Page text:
Scholars and activists working both within and outside the massive health-related machinery of government and the private sector and within and outside communities of color address the same fundamental questions: Why do health disparities exist? Why have they persisted over such a long time? What can be done to significantly reduce or eliminate them?
“WE’RE NOT A PART OF SOCIETY, WE DON’T HAVE A SAY”: EXCLUSION AS A DETERMINANT OF POOR WOMEN’S HEALTH
The association between income distribution and measures of health has been well established such that societies with smaller income differences between rich and poor people have increased longevity (Wilkinson, 1996). While more egalitarian societies tend to have better health, in most developed societies people lower down the social scale have death rates two to four times higher than those nearer the top. Inequities in income distribution and the consequent disparities in health status are particularly problematic for many women, including single mothers, older women, and women of colour. The feminization of poverty is the rapidly increasing proportion of women in the adult poverty population (Doyal, 1995; Fraser, 1987).
The connection between women’s empowerment and health has been a growing concern among demographers and other social scientists, who theorize that empowering women – or enhancing their ability to define and make strategic life choices – will improve their reproductive health (Kabeer, 1999). The importance of empowering women became a central theme at the International Conference on Population and Development (ICPD) held in Cairo in 1994. The Cairo policy document codified the notion that women must be empowered in order for them and societies as a whole reach their reproductive health goals, including lowering fertility and population growth, stemming the spread of sexually transmitted diseases (STDs) and HIV/AIDS, and ensuring healthy pregnancy and delivery (Hodgson & Watkins, 1997; Sen & Batliwala, 2000).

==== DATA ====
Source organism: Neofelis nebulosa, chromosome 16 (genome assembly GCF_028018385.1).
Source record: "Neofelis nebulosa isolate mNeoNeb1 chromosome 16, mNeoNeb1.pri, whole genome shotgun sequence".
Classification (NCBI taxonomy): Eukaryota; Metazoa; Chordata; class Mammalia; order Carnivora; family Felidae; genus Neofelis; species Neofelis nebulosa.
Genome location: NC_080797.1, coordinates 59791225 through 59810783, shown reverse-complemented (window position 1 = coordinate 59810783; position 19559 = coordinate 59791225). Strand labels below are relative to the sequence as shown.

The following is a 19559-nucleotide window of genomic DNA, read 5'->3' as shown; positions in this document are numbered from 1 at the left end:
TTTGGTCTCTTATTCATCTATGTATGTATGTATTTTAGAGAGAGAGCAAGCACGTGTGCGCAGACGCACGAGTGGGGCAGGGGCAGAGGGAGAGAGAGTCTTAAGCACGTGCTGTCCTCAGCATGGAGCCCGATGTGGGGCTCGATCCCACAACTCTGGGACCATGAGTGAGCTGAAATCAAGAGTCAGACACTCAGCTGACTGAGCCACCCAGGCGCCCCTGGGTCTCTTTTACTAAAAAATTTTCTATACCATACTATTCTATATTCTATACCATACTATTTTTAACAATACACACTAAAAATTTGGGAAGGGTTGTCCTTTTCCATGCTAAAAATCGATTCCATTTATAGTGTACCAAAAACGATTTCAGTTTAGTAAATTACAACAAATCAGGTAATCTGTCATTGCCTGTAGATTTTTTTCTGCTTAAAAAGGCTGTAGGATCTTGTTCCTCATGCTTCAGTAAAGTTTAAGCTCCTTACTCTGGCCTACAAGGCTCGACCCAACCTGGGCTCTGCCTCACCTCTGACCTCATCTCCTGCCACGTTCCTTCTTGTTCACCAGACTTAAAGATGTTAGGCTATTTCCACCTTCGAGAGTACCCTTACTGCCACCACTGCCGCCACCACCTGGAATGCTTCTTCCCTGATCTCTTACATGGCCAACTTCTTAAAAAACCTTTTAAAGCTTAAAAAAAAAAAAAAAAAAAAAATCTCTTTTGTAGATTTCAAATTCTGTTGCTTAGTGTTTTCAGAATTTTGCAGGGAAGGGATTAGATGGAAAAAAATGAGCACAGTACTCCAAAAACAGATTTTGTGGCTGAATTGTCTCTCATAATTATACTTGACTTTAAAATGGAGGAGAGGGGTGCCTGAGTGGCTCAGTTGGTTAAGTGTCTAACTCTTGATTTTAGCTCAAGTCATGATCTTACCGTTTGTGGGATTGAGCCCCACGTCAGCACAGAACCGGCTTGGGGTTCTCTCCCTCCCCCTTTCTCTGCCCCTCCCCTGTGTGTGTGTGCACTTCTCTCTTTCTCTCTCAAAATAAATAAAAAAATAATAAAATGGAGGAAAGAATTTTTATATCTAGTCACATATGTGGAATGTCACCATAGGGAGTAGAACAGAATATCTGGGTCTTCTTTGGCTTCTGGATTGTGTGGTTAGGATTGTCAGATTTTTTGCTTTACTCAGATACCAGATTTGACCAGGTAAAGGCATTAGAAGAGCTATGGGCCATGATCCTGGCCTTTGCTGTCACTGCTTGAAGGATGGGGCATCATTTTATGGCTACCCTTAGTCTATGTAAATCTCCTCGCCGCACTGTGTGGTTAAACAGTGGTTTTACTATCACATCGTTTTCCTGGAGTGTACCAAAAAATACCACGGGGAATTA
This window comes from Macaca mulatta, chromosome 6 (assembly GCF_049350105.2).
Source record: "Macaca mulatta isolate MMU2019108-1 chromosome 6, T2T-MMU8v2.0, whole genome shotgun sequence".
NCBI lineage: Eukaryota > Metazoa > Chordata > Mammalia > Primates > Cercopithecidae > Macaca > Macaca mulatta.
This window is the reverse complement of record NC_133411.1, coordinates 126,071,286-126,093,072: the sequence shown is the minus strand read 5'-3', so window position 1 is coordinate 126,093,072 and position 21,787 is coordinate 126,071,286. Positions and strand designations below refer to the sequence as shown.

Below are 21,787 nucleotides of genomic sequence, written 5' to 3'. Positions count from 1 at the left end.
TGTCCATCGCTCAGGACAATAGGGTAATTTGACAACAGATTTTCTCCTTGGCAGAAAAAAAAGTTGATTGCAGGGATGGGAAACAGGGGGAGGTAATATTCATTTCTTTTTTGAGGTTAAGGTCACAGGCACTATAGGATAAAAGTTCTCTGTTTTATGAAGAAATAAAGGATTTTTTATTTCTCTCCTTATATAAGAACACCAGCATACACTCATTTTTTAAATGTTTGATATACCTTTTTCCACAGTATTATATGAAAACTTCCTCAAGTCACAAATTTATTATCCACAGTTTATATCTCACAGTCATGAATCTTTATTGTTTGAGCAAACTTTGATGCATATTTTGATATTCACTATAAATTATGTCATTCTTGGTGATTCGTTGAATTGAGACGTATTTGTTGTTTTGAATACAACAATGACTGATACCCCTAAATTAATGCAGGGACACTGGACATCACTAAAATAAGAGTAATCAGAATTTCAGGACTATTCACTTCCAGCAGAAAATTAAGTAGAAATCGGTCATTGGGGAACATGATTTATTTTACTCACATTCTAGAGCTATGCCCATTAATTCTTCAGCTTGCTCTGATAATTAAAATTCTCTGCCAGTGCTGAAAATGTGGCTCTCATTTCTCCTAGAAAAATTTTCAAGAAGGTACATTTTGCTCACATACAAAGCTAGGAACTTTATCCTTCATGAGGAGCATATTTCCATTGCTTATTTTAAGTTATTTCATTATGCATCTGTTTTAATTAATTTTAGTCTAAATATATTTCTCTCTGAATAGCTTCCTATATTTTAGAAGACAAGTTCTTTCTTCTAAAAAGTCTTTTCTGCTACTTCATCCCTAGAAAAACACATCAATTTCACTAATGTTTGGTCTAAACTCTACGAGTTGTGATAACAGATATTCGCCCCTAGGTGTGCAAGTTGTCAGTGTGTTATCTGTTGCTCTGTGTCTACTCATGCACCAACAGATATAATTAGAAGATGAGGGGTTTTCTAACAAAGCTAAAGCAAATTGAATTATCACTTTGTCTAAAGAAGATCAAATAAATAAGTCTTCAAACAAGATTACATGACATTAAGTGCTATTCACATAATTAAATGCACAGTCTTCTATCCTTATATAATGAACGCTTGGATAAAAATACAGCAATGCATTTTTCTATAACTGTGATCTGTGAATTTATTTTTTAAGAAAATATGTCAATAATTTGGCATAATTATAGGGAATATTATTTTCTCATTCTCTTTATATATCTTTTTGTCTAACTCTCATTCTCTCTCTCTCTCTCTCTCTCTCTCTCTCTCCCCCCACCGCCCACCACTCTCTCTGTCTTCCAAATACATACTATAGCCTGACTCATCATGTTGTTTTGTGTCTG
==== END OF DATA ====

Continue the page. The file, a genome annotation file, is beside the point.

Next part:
Erica S. Breslau, Ph.D., M.P.H. is a scientific program director in the Applied Cancer Screening Research Branch, in the Behavioral Research Program within the Division of Cancer Control and Population Sciences at the National Cancer Institute. Dr. Breslau’s research interests focus on women’s oncology issues in general, and specifically as they pertain to the social, behavioral, and psychological influences associated with breast, gynecological and colorectal cancer screening. Recent efforts include ensuring that research is able to inform and improve the quality of health services among women disproportionately affected with breast and cervical cancer through the dissemination of evidence-based intervention approaches. She has conducted population-based research in the area of infectious diseases, including HIV/AIDS and sexually transmitted diseases in military populations, and has implemented large-scale health promotion approaches to improve the adoption of prevention practices. Dr. Breslau received her Ph.D. in Public Health from The Johns Hopkins Bloomberg School of Public Health, and her Master’s in Public Health from Tulane University, School of Public Health and Tropical Medicine.Vasilikie Demos is a Professor of Sociology at the University of Minnesota-Morris. She has studied ethnicity and gender in the United States and is currently completing a monograph on her study of Kytherian Greek women based on interviews in Greece and among immigrants in the United States and Australia. With Marcia Texler Segal, she is co-editor of the Advances in Gender Research series and Ethnic Women: A Multiple Status Reality (General Hall, 1994). She is a past president of Sociologists for Women in Society and of the North Central Sociological Association, and has been an Honorary Visiting Professor at the University of New South Wales in Australia.Heather Hartley is an Assistant Professor of Sociology at Portland State University. Dr. Hartley’s research interests include the sociology of health and medicine, the sociology of gender, the sociology of sexualities, and political sociology. Within these general specialty areas, her work focuses on the politics of women’s health, the pharmaceutical industry and the changing distribution of power within the health care system.Beth E. Jackson is a Doctoral Student in Sociology at York University in Toronto, Canada. Drawing on the traditions of feminist epistemologies and critical social studies of science, her dissertation research puts questions of epistemic authority and the nature of evidence into the specific context of public health and epidemiology. Specifically, she explores the conditions, contexts, tools and processes through which public health knowledge claims are made, by focusing on a particular technology of “population health” i.e. the National Population Health Survey (NPHS) (a longitudinal, biennial survey of the mental and physical health of Canadians and their use of health care services). Her research also speaks to policy implications of “situated” data and evidence – in this case, the implications of how “women’s health” is defined, and the extent to which a gendered analysis of health is considered in the construction and analysis of the NPHS.Jennie Jacobs Kronenfeld is a Professor in the Department of Sociology, Arizona State University. She conducts research in the areas of health policy, health across the life course, health behavior including preventive health behavior, and research into AIDS in geographically mobile populations. She has recently authored Health Care Policy: Issues and Trends (Praeger, 2002). She has conducted research in a variety of topics related to child health, including recruitment into CHIP (child health insurance program) and has published a book on the impact of school based health clinics, Schools and the Health of Children (Sage, 2000). She is a past president of Sociologists for Women in Society and past chair of the Medical Sociology Section of the American Sociological Association.Nancy Luke is an Assistant Professor of Research in the Population Studies and Training Center at Brown University and a Research Fellow in the Center for Population and Development Studies at Harvard University. Her primary research interest is the impact of social organization on health and well-being, particularly among women and adolescents. She is presently co-Principal Investigator of two research projects, both of which include collection of household survey and ethnographic data. A project in Kenya studies the influence of marriage and economic transactions on sexual behavior in an area of high HIV/AIDS prevalence, and a project in India examines women’s empowerment in a context where norms sanction intimate partner violence. She has also collaborated with numerous non-governmental organizations on research projects pertaining to reproductive health and gender equity in developing countries. Dr. Luke has a Ph.D. in Demography and Sociology from the University of Pennsylvania and an M.A. from Johns Hopkins School of Advanced International Studies.Deborah Parra-Medina, Ph.D., M.P.H., is Assistant Professor at the University of South Carolina with joint appointments in the Department of Health Promotion, Education and Behavior (HPEB) and Women’s Studies. She received her Ph.D. in Epidemiology at the UC San Diego, an M.P.H. in Health Promotion at San Diego State University and a B.A. in Social Science at UC Berkeley. She has extensive experience working with under-served communities, having worked in several chronic disease prevention and control efforts including cancer screening, tobacco control, weight loss and nutrition. Her research based on a participatory action model emphasizes the intersections of race, class and gender and the influence of socio-cultural environment on adaptive and maladaptive health behaviors. This perspective is exemplified in her current research. She is Principle Investigator of the SC American Legacy Empowerment (SCALE) Evaluation Project that is examining how to effectively engage youth as agents for social change within the context of tobacco prevention and control. Dr. Parra-Medina was recently awarded a pilot study grant from NCI, the broad goal of this project is to foster individual and organizational empowerment among the emerging Hispanic population in South Carolina in relation to cancer prevention and health promotion through the development of the South Carolina Hispanic Health Coalition: Partnership for Cancer Prevention (PCP).Colleen Reid recently completed her Ph.D. in Interdisciplinary Studies in health promotion research at the University of British Columbia in Vancouver, Canada. Her doctoral dissertation was a feminist action research project with a group of women on low income. Together they examined the relationship between exclusion and health, the women’s varied discourses of poverty and health, and the promises and challenges of engaging in feminist action research. Dr. Reid has also been involved in community health research projects with organizations including the Vancouver YWCA, AIDS Vancouver, Literacy B.C., and the B.C. Centre of Excellence for Women’s Health.Elianne Riska is von Willebrand-Fahlbeck Professor of Sociology at Åbo Akademi University, Finland since 1985. She has been Chairperson of the Department of Sociology 1985–1997 and Director of the Institute of Women’s Studies at Åbo Akademi University 1986–1993. Elianne Riska received her Ph.D. in Sociology at the State University of New York at Stony Brook in 1974. She was an Assistant Professor and an Associate Professor of Sociology in the Department of Sociology and College of Human Medicine at Michigan State University from 1974 to 1981. She was Academy Professor of the Academy of Finland 1997–2002. She is currently the President of the Research Committee of the Sociology of Health (RC15) of the International Sociological Association (2002–2006). Her most recent books are Gender, Work and Medicine (Sage, 1993), Gendered Moods (Routledge, 1995) and Medical Careers and Feminist Agendas: American, Scandinavian, and Russian Women Physicians (Aldine de Gruyter, 2001).Marcia Texler Segal is Associate Vice-Chancellor for Academic Affairs, Dean for Research and a Professor of Sociology at Indiana University Southeast. Her research and consulting focus on education and on women in Sub-Saharan Africa and on ethnic women in the United States. With Vasilikie Demos, she is co-editor of the Advances in Gender Research series and Ethnic Women: A Multiple Status Reality (General Hall, 1994). She is a past president of the North Central Sociological Association and past chair of the American Sociological Association Sections on Sex and Gender and Race, Gender and Class.Lynn Weber is a Director of the Women’s Studies Program and Professor of Sociology at the University of South Carolina. For the 2002–2003 year, she is Visiting Professor in the Consortium for Research on Race, Gender, and Ethnicity and the Department of Women’s Studies at the University of Maryland. Her research and teaching explore the intersections of race, class, gender, and sexuality particularly as they are manifest in women’s health, in the process of upward social mobility and work, and in the creation of an inclusive classroom environment. In 2001 and 2002, she published two books, Understanding Race, Class, Gender, and Sexuality: A Conceptual Framework and Understanding Race, Class, Gender, and Sexuality: Case Studies (NY: McGraw-Hill) which are intended to move the field of intersectional scholarship ahead by serving as a guide to facilitate intersectional analyses and to foster more integrative thinking in the classroom. Dr. Weber is also co-author of The American Perception of Class.